Don’t pick them!!

That’s right. Aside from habitat destruction and invasive species, over-harvesting of plant species is a serious threat to their long term survival on planet Earth! Exploitation is such a serious issue that an entire category of protection had to be invented to keep some plants from disappearing from our local landscapes!

Because of their beauty or purported value as a medicinal herb, some plants are under serious pressures simply because people want them. Yes, it is possible to love something to death. Each state has it’s own list of plants that are considered exploitably vulnerable but some common threads run through each list. 

Most orchids (many of which are, in fact, endangered) fall under this category. The global orchid trade is quite a beast. Many species of orchids can safely be propagated in captivity but many can not. This does not stop people from going to serious lengths to try to add them to their collections. For most orchids, the simple act of removing them from their habitat is enough to kill them. Orchids depend heavily on intricate fungal relationships to survive and if they are disturbed, these relationships quickly break down and the orchid will die a few seasons later. Plants like cardinal flower (Lobelia cardinalis) and turtlehead (Chelone sp.) also all too quickly disappear simply because they have pretty flowers. Trillium species are classic examples of this type of deadly beauty. A trillium can take up to 7 years to flower. If picked, the plant is mortally wounded and dies. Seven years of struggle can be wasted by an ignorant person with grubby paws or a shovel. Countless other species end up with similar fates. Entire populations can be lost because people want them in their gardens. It’s not just flowers either, most ferns fall under this category due to their subtle beauty.

Other plants like goldenseal (Hydrastis canadensis), are sought after for their medicinal benefits. While some herbs have shown promising results when tested, goldenseal is not one of these. It is harvested under false beliefs which, to me, is just too sad. Not all herbalists are bad people though. I would argue that a vast majority of them practice sustainable and ethical collecting. A wonderful group of concerned herbalists collectively known as the United Plant Savers, have begun to put together lists of medicinal herbs that are under serious threat from over harvesting. Here is a list of at-risk herbal species that United Plant Savers has put together:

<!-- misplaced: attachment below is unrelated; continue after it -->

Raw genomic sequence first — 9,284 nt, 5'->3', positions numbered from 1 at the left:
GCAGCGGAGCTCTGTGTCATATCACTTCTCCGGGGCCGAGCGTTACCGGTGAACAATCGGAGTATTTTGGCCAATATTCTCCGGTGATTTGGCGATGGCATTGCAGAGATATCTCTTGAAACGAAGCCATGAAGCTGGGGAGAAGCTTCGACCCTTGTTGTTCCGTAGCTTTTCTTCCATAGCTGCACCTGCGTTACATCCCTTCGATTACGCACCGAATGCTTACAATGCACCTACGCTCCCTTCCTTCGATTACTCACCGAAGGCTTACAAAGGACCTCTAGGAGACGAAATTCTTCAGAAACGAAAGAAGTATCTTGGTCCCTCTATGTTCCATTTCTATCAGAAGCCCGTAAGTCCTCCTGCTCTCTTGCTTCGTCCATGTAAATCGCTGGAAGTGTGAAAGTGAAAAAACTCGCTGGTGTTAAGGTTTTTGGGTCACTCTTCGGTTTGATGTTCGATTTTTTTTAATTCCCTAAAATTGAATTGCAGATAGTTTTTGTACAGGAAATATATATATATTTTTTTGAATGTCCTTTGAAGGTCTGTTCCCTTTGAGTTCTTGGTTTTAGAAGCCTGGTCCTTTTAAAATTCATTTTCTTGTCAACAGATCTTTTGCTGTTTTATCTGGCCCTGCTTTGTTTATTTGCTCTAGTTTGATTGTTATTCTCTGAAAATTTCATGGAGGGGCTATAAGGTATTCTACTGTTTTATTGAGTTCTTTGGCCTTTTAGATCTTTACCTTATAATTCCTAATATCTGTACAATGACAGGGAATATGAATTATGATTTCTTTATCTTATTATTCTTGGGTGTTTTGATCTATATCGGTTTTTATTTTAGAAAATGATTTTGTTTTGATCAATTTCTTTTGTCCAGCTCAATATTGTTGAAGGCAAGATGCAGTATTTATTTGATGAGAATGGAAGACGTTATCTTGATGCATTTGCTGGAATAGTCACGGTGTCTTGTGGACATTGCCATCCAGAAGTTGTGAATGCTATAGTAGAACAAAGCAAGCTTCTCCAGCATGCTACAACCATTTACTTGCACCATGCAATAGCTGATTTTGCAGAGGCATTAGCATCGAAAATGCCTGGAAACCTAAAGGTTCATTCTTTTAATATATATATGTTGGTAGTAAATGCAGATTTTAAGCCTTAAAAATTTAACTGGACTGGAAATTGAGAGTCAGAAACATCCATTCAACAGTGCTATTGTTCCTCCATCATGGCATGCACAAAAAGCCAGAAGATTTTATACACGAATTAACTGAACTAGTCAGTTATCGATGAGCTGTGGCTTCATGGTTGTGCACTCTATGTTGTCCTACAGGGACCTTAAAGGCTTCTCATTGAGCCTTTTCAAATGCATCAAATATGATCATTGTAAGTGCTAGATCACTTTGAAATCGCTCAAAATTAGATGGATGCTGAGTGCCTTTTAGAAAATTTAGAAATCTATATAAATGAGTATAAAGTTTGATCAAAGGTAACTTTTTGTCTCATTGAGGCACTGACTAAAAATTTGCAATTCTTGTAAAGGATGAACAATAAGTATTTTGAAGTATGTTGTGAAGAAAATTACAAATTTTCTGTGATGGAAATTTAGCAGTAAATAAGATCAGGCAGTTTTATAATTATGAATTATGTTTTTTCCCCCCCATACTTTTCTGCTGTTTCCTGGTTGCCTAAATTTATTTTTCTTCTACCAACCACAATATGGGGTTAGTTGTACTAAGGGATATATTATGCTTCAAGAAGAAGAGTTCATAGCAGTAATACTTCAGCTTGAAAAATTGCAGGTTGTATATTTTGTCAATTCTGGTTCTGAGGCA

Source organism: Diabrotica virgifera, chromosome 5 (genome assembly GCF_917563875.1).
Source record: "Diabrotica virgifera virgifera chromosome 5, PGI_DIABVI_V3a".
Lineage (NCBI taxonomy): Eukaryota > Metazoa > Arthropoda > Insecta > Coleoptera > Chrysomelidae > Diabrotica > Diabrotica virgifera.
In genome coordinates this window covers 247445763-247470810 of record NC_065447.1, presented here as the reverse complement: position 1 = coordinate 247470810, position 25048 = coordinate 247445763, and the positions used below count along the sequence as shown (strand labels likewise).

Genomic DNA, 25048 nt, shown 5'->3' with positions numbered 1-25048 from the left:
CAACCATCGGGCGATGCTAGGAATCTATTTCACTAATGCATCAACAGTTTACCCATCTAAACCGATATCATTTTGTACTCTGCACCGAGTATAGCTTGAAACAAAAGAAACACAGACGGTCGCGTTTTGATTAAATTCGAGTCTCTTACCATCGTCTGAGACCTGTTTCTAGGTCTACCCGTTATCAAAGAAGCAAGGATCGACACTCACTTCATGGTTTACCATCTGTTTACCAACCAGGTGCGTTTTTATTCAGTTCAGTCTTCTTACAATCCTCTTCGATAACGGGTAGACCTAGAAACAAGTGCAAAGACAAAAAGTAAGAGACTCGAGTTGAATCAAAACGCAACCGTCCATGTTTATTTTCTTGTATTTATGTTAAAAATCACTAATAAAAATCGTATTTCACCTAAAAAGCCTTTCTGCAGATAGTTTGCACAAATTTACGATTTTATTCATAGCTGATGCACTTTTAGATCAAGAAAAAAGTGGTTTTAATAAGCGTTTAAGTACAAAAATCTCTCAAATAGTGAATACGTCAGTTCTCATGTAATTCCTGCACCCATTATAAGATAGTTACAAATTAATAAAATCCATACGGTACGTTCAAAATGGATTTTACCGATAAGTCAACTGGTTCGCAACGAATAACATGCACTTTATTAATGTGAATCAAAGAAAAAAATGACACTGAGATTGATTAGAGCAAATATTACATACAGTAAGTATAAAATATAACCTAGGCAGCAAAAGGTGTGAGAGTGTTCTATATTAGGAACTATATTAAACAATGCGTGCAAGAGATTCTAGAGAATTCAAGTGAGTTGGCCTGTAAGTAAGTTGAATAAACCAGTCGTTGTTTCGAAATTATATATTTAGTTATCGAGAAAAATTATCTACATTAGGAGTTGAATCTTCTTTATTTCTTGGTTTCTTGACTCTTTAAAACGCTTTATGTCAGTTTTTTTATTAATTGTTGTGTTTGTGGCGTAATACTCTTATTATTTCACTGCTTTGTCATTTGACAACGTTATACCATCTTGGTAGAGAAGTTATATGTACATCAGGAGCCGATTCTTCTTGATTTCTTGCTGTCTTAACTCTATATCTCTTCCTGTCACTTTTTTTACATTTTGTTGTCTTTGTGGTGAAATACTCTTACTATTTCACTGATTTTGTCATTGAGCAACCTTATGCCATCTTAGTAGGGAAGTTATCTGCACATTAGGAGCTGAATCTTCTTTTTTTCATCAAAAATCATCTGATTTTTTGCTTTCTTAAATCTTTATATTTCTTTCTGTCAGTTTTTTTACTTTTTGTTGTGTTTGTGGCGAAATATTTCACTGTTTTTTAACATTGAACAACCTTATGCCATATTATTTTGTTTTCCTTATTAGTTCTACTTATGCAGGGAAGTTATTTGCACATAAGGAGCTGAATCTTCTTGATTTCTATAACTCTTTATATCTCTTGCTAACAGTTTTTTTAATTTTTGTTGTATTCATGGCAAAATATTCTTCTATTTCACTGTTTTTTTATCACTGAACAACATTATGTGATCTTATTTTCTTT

American Ginseng - Panax quinquefolius
Black Cohosh - Actaea racemosa (Cimicifuga)
Bloodroot - Sanguinaria canadensis
Blue Cohosh - Caulophyllum thalictroides
Echinacea - Echinacea spp.
Eyebright - Euphrasia spp.
False Unicorn Root - Chamaelirium luteum
Goldenseal - Hydrastis canadensis
Lady’s Slipper Orchid - Cypripedium spp.
Lomatium - Lomatium dissectum
Osha - Ligusticum porteri
Peyote - Lophophora williamsii
Sandalwood - Santalum spp. (Hawaii only)
Slippery Elm - Ulmus rubra
Sundew - Drosera spp.
Trillium -Trillium spp.
True Unicorn - Aletris farinosa
Venus’ Fly Trap - Dionaea muscipula
Virginina Snakeroot - Aristolochia serpentaria
Wild Yam - Dioscorea villosa

The IUCN estimates that as many as 15,000 medicinal plant species worldwide are at serious risk of extinction from collecting.

So… some food for thought: Leave wild plants in the wild, they look best there. There are many nurseries out there propagating their own native plant stock. If you seriously desire a certain species, find it for sale. Also, in doing this, make sure the nursery sells “nursery propagated” plants and not “nursery cultivated.” Cultivated means dug up from the wild. If you can’t find them in a nursery, try collecting seeds! Finally, do your research. Know which herbs actually do what they are claimed to do. Many do not! Also, know what companies to get your herbs from. Nature’s Way for example, still harvests their herbs from the wild. They are a corporation just like any other and their bottom line is profit!

www.facebook.com/indefenseofplants


Further Reading:

http://www.thefreelibrary.com/Watching+the+wildcrafters%3A+overharvesting+threatens+the+booming…-a0114327232

http://onlinelibrary.wiley.com/doi/10.1046/j.1523-5408.2001.00004.x/abstract

http://www.localharvest.org/blog/10524/entry/herbs_in_danger_of_extinction

http://www.biologicaldiversity.org/publications/papers/Medicinal_Plants_042008_lores.pdf

http://www.unitedplantsavers.org/content.php/121-species-at-risk

Great Nurseries for Native Plants:

http://www.prairiemoon.com/

(via morganathewitch)